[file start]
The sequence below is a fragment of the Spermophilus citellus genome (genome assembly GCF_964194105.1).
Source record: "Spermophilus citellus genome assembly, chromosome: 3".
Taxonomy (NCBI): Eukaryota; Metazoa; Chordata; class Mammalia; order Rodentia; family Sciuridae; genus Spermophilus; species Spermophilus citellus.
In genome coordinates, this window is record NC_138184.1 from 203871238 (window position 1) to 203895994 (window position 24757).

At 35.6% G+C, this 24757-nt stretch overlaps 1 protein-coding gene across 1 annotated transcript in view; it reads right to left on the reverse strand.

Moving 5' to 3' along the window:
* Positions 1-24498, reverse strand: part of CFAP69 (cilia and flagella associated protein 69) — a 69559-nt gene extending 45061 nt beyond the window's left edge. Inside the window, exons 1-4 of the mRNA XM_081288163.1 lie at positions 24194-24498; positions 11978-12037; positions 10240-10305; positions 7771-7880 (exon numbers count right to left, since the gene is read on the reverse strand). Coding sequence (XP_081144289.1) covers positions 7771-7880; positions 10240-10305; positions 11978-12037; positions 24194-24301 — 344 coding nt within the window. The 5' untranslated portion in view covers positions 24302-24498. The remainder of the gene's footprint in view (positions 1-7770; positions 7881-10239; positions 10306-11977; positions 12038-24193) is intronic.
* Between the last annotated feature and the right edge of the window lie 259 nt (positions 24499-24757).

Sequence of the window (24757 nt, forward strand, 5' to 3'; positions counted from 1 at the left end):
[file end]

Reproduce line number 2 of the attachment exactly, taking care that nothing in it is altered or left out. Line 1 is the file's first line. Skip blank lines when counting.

Source record: "Spermophilus citellus genome assembly, chromosome: 3".